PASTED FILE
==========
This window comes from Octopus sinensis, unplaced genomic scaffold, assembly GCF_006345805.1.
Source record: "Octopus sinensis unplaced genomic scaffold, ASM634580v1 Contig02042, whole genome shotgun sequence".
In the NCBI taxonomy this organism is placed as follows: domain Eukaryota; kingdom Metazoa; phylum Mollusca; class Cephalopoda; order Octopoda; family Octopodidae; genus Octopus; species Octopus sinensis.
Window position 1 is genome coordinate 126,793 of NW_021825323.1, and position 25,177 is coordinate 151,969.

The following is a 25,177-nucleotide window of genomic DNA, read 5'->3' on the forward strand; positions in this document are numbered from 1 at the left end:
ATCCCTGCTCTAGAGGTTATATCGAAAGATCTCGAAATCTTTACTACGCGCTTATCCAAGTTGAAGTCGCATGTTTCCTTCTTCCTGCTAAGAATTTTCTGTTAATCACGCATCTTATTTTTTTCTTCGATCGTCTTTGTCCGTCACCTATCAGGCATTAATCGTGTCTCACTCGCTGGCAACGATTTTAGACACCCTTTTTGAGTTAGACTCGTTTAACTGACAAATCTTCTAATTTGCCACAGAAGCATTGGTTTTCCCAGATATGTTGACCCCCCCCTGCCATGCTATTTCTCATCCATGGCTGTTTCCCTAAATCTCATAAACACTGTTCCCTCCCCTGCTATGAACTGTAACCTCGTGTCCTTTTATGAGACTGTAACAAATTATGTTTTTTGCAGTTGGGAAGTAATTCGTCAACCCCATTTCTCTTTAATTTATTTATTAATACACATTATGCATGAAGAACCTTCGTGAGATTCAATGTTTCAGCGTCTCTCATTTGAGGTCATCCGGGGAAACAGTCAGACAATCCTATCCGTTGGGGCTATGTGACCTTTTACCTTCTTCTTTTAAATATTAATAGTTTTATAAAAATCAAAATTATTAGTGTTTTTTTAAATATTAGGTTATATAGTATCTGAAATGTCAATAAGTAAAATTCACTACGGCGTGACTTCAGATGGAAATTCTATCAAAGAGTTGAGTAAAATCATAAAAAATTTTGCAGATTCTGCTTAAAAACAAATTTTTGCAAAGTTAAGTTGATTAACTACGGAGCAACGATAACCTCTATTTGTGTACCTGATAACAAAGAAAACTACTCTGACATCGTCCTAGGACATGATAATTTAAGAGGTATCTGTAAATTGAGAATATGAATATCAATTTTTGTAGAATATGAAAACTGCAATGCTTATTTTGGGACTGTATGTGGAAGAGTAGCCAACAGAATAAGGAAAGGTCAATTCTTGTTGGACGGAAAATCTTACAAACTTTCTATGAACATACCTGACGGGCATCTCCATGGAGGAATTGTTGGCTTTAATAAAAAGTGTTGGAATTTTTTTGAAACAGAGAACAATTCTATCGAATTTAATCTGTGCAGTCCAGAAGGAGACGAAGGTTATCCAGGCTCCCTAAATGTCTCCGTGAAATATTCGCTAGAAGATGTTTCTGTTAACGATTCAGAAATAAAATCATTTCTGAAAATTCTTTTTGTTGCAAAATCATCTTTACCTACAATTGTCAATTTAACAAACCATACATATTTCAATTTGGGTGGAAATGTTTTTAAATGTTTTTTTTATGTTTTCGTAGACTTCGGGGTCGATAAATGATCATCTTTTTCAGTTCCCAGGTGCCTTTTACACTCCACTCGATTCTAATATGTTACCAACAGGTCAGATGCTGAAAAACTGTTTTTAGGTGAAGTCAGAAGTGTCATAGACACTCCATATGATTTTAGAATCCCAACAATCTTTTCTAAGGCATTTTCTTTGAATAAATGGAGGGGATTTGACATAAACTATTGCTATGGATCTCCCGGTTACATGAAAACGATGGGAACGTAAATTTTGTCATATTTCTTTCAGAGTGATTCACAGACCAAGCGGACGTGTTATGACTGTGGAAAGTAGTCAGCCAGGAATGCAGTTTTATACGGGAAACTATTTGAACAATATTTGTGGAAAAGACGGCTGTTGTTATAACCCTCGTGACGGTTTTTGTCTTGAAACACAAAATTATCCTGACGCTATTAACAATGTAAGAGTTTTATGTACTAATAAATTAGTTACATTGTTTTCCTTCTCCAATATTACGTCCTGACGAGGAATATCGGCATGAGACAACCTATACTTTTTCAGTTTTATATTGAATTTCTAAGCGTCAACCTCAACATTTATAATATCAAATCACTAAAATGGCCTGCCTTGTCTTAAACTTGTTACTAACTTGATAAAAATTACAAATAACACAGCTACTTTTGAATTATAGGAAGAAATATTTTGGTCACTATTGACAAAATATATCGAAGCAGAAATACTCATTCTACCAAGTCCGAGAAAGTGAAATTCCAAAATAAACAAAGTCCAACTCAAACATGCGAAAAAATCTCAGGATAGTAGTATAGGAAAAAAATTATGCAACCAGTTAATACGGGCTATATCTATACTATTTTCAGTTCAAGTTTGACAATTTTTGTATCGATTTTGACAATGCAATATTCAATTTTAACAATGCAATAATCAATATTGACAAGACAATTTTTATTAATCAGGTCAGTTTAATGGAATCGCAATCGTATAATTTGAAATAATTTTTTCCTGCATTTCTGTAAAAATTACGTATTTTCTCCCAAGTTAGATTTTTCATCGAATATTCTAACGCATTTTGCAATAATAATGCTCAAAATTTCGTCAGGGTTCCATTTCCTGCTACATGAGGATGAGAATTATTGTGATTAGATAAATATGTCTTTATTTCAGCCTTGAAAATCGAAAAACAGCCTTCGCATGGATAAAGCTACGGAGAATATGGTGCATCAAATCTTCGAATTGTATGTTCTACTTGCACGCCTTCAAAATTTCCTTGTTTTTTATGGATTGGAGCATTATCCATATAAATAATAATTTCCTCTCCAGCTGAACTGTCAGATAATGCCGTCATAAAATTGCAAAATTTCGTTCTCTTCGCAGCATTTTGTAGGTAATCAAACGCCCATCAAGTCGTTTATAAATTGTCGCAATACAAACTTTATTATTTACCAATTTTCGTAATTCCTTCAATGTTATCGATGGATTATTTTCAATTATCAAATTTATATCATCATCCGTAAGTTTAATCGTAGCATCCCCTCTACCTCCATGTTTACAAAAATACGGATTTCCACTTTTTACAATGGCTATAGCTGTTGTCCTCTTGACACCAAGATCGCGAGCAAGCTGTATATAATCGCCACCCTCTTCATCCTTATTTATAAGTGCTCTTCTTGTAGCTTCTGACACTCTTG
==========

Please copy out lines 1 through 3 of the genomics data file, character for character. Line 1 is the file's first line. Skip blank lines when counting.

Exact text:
This window comes from Octopus sinensis, unplaced genomic scaffold, assembly GCF_006345805.1.
Source record: "Octopus sinensis unplaced genomic scaffold, ASM634580v1 Contig02042, whole genome shotgun sequence".
In the NCBI taxonomy this organism is placed as follows: domain Eukaryota; kingdom Metazoa; phylum Mollusca; class Cephalopoda; order Octopoda; family Octopodidae; genus Octopus; species Octopus sinensis.